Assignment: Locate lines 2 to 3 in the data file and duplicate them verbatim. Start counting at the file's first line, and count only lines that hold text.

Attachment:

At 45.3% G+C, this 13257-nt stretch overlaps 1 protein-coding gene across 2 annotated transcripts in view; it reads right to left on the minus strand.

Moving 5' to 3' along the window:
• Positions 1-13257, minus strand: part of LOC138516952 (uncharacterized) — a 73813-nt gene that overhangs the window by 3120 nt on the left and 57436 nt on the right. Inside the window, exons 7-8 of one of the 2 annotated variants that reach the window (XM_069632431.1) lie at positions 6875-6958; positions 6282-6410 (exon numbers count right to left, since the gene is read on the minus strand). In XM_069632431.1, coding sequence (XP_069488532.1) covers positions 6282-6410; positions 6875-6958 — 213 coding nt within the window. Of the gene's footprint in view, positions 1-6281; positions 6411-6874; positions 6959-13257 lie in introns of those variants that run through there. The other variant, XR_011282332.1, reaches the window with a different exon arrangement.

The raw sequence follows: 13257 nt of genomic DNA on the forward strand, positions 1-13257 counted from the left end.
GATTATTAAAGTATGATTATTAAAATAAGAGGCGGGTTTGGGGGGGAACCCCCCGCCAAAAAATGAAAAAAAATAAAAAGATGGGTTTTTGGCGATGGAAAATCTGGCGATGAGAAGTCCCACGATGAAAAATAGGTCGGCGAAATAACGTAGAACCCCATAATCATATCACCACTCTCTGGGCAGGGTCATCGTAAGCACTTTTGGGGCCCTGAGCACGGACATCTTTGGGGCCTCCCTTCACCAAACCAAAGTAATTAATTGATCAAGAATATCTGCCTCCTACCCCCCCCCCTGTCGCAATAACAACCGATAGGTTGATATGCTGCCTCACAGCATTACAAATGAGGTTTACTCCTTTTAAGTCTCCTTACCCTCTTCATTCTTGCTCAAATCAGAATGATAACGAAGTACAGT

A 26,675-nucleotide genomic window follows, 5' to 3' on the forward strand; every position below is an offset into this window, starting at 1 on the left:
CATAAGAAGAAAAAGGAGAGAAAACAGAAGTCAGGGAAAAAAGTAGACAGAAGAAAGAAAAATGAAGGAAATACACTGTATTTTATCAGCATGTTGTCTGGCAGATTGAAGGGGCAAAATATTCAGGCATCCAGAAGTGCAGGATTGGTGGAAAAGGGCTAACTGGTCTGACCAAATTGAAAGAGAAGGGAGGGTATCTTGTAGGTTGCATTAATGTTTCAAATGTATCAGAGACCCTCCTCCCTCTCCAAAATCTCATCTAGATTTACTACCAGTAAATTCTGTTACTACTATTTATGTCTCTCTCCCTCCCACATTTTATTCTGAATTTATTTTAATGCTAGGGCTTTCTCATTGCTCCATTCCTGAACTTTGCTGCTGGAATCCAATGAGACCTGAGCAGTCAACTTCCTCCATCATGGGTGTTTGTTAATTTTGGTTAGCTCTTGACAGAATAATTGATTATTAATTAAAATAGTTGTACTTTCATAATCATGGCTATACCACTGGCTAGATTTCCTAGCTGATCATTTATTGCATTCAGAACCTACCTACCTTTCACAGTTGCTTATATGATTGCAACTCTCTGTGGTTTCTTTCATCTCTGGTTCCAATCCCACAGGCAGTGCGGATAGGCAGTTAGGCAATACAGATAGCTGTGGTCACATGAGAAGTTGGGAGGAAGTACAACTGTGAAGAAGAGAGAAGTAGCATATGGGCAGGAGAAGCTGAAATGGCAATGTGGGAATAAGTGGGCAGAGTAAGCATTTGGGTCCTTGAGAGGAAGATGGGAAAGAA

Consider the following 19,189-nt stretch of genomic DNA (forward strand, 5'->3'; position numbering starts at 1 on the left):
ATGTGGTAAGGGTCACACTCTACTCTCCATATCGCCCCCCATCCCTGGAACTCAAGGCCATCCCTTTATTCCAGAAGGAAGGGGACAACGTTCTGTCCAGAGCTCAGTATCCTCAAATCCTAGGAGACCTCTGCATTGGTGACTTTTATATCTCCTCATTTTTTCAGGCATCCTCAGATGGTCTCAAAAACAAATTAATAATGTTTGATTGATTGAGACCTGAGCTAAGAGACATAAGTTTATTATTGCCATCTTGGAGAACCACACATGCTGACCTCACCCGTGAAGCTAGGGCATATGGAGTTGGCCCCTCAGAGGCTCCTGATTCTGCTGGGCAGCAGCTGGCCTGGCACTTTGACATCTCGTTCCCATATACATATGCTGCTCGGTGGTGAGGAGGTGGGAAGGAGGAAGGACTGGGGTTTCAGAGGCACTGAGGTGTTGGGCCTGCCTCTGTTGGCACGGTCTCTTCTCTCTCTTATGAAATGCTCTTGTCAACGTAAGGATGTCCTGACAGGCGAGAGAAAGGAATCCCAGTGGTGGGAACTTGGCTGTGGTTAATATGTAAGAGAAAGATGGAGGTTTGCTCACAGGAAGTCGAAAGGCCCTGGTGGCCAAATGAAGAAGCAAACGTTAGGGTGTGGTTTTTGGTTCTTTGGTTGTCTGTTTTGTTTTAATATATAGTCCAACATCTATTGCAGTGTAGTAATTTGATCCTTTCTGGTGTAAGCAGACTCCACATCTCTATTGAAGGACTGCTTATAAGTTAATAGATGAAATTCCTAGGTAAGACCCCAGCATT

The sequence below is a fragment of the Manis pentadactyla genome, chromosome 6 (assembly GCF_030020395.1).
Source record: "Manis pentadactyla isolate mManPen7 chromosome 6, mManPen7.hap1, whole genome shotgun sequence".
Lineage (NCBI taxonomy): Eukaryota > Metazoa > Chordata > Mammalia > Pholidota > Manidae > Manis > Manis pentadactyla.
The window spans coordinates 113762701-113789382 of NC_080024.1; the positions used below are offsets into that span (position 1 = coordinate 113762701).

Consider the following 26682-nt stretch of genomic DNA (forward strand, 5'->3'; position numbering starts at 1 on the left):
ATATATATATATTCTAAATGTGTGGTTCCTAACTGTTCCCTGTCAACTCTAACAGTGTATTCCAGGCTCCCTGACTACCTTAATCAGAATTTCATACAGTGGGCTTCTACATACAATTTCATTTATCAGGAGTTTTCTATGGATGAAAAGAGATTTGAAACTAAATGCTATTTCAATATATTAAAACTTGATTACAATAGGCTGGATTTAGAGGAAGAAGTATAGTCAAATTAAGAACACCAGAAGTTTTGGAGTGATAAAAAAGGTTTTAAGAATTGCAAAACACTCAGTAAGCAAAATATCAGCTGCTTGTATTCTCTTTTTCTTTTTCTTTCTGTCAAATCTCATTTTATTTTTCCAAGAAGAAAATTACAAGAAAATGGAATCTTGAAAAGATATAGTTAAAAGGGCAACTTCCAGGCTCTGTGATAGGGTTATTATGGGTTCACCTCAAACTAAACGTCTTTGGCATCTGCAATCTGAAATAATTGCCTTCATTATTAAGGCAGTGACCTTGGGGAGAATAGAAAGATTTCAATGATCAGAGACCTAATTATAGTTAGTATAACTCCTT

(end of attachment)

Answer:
Moving 5' to 3' along the window:
• Positions 1-13257, minus strand: part of LOC138516952 (uncharacterized) — a 73813-nt gene that overhangs the window by 3120 nt on the left and 57436 nt on the right. Inside the window, exons 7-8 of one of the 2 annotated variants that reach the window (XM_069632431.1) lie at positions 6875-6958; positions 6282-6410 (exon numbers count right to left, since the gene is read on the minus strand). In XM_069632431.1, coding sequence (XP_069488532.1) covers positions 6282-6410; positions 6875-6958 — 213 coding nt within the window. Of the gene's footprint in view, positions 1-6281; positions 6411-6874; positions 6959-13257 lie in introns of those variants that run through there. The other variant, XR_011282332.1, reaches the window with a different exon arrangement.